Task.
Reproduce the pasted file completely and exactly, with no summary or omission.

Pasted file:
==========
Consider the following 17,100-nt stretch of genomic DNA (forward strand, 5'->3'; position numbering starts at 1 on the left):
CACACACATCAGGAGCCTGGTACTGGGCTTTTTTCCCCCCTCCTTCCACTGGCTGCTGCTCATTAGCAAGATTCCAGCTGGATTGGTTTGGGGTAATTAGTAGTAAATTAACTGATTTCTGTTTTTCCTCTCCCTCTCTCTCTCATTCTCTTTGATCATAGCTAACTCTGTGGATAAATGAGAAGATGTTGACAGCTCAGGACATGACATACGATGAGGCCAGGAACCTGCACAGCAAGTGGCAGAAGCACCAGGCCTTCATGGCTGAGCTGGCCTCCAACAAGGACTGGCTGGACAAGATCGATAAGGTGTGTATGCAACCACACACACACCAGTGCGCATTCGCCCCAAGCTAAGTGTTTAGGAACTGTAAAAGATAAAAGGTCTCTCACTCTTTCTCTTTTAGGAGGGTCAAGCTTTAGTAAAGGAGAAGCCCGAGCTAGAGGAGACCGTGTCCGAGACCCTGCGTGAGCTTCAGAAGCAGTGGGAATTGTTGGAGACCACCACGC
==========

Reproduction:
Consider the following 17,100-nt stretch of genomic DNA (forward strand, 5'->3'; position numbering starts at 1 on the left):
CACACACATCAGGAGCCTGGTACTGGGCTTTTTTCCCCCCTCCTTCCACTGGCTGCTGCTCATTAGCAAGATTCCAGCTGGATTGGTTTGGGGTAATTAGTAGTAAATTAACTGATTTCTGTTTTTCCTCTCCCTCTCTCTCTCATTCTCTTTGATCATAGCTAACTCTGTGGATAAATGAGAAGATGTTGACAGCTCAGGACATGACATACGATGAGGCCAGGAACCTGCACAGCAAGTGGCAGAAGCACCAGGCCTTCATGGCTGAGCTGGCCTCCAACAAGGACTGGCTGGACAAGATCGATAAGGTGTGTATGCAACCACACACACACCAGTGCGCATTCGCCCCAAGCTAAGTGTTTAGGAACTGTAAAAGATAAAAGGTCTCTCACTCTTTCTCTTTTAGGAGGGTCAAGCTTTAGTAAAGGAGAAGCCCGAGCTAGAGGAGACCGTGTCCGAGACCCTGCGTGAGCTTCAGAAGCAGTGGGAATTGTTGGAGACCACCACGC